Pro Forma Disclosure and Investor Sophistication: External Validation of Experimental Evidence Using Archival Data

Posted: 29 Sep 2006

See all articles by Kristian D. Allee

Kristian D. Allee

University of Arkansas - Department of Accounting

Neil Bhattacharya

Singapore Management University - School of Accountancy; Southern Methodist University (SMU) - Accounting Department

Ervin L. Black

Steed School of Accounting

Theodore E. Christensen

University of Georgia - J.M. Tull School of Accounting; University of Georgia

Multiple version iconThere are 2 versions of this paper

Abstract

Insights on how ordinary, less-sophisticated investors interpret and process management-issued pro forma earnings numbers are useful to regulators because of concerns that pro forma disclosures are misleading to ordinary investors. Two recent experimental studies (Frederickson and Miller, 2004 and Elliott, 2006) find that the existence of a pro forma number in the earnings press release as well as the relative placement of the pro forma and GAAP earnings figures within the press release affect the judgments of less-sophisticated investors but not those of more-sophisticated investors. Experimental and archival methodologies complement one another and results that persist in both settings are likely to be robust to both internal and external validity concerns. Therefore, we complement experimental evidence using trade-size-based proxies constructed from intraday transactions data to distinguish the trading activities of less-sophisticated investors from more-sophisticated investors. Our results suggest that less-sophisticated investors rely significantly more on quarterly earnings press releases that include a pro forma number than on those that do not, while more-sophisticated investors exhibit the opposite behavior. This result is consistent with Frederickson and Miller's experimental evidence. Further, consistent with Elliott's results, we find that less-sophisticated investors rely more on the pro forma figure when it is placed before the GAAP earnings number in the press release, while more-sophisticated investors' trading behavior is unaffected by the relative placement of the two earnings metrics. We conclude that the existence of a pro forma number as well as its strategic placement in the press release generally affect the judgments of less-sophisticated (but not more-sophisticated) investors and these inferences are robust because they persist in both experimental and archival settings.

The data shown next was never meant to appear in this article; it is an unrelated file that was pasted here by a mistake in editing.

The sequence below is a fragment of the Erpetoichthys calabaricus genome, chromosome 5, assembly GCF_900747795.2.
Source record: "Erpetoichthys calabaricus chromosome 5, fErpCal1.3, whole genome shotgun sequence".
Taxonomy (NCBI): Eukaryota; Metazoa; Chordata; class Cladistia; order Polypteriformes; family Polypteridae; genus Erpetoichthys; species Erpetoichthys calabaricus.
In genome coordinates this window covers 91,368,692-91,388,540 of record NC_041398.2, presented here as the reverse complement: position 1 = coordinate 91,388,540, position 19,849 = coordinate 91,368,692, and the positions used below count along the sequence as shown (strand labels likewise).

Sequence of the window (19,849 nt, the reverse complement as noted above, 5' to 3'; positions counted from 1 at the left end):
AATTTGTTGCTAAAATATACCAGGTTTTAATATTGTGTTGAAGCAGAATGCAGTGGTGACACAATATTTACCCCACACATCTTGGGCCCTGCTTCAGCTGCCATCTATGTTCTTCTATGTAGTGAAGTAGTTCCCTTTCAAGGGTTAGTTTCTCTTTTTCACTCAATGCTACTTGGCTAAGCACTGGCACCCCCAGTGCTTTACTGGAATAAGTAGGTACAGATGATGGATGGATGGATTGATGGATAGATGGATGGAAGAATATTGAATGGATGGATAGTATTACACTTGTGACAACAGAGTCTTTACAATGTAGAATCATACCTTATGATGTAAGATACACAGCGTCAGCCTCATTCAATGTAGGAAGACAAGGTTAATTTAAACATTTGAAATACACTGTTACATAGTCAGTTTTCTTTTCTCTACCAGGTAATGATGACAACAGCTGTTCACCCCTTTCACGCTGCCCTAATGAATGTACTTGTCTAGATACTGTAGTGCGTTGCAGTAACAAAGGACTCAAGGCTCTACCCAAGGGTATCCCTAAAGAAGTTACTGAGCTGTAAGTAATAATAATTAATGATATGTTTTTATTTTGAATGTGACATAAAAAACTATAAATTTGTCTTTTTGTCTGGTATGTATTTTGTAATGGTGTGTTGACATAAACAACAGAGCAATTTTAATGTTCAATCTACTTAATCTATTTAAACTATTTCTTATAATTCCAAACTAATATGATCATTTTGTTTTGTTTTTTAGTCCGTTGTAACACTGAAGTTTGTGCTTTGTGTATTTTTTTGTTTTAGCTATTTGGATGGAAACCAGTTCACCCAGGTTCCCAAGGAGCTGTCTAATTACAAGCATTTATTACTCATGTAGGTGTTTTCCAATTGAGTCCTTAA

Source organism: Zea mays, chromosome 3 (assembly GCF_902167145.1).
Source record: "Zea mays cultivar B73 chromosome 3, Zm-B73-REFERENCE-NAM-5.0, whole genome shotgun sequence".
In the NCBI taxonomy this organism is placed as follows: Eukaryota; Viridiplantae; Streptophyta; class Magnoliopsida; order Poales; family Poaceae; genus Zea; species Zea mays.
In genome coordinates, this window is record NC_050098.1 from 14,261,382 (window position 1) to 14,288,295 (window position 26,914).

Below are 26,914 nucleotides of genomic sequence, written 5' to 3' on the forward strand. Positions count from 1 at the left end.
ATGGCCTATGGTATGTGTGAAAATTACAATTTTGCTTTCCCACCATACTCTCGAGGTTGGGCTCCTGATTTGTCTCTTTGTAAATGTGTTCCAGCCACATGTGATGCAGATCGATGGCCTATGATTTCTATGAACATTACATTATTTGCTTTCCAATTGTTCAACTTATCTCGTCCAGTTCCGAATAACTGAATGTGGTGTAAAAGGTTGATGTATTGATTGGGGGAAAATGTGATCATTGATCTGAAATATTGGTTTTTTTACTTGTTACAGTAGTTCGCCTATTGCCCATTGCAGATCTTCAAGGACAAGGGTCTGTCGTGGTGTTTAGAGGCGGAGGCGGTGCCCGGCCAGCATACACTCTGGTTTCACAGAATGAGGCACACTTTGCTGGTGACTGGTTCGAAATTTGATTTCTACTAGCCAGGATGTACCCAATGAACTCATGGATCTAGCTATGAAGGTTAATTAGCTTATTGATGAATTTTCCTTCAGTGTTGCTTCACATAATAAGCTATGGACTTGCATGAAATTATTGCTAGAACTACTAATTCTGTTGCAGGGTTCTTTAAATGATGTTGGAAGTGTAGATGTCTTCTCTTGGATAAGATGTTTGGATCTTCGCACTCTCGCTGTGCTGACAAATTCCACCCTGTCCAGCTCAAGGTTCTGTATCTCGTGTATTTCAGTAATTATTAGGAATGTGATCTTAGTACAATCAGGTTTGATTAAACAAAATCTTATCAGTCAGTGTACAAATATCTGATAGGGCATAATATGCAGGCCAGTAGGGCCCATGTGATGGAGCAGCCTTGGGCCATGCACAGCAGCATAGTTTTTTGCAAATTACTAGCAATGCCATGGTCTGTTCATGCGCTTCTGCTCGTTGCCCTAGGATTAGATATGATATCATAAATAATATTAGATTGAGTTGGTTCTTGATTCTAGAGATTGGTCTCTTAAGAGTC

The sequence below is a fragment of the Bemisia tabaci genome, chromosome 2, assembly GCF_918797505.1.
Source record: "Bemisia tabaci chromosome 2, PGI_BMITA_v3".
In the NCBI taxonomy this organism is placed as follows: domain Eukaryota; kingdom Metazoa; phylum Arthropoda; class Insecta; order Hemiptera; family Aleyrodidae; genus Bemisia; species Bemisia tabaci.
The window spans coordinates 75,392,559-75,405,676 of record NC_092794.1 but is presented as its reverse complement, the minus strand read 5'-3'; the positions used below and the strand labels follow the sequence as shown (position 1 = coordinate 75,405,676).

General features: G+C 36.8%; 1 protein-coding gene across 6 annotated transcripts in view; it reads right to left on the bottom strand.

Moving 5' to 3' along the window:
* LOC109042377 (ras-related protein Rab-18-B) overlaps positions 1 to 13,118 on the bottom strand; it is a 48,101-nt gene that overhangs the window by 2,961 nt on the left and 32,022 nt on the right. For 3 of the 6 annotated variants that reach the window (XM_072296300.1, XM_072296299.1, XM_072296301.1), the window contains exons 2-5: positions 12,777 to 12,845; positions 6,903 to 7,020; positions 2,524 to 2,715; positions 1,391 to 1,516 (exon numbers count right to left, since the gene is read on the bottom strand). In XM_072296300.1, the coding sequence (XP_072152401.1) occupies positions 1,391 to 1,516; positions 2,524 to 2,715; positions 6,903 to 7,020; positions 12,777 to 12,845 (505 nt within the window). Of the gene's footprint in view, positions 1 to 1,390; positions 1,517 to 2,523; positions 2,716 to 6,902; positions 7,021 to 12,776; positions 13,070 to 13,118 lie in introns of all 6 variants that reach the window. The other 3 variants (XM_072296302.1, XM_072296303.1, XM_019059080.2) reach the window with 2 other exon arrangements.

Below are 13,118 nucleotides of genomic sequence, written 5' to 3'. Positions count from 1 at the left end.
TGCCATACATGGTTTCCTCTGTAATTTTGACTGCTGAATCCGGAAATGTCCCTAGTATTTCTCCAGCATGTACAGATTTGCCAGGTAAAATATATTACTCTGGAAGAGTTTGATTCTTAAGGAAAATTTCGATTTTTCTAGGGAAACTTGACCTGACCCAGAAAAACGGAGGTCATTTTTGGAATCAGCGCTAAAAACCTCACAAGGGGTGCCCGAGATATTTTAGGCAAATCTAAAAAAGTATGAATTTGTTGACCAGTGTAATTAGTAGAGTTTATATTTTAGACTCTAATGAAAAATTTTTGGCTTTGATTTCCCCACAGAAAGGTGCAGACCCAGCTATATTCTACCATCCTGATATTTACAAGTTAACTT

Keywords: Pro forma earnings, investor sophistication, Sarbanes-Oxley Act of 2002, complementary research methodologies

JEL Classification: G14, M41, M3, M45, C91, G38

Suggested Citation

Allee, Kristian D. and Bhattacharya, Neil and Black, Ervin L. and Christensen, Theodore E., Pro Forma Disclosure and Investor Sophistication: External Validation of Experimental Evidence Using Archival Data. Accounting, Organizations and Society, Forthcoming. Available at SSRN: https://ssrn.com/abstract=933354

Kristian D. Allee

University of Arkansas - Department of Accounting ( email )

University of Arkansas
Business Building 458
Fayetteville, AR 72701
United States
479-575-5227 (Phone)

Neil Bhattacharya

Singapore Management University - School of Accountancy ( email )

60 Stamford Road
Singapore 178900
Singapore

Southern Methodist University (SMU) - Accounting Department ( email )

United States
214-768-3082 (Phone)
214-768-4099 (Fax)

HOME PAGE: http://www.cox.smu.edu

Ervin L. Black

Steed School of Accounting ( email )

307 W Brooks
Norman, OK 73019
United States
405-325-2401 (Phone)

Theodore E. Christensen (Contact Author)

University of Georgia - J.M. Tull School of Accounting ( email )

Athens, GA 30602
United States

University of Georgia ( email )

Athens, GA
United States

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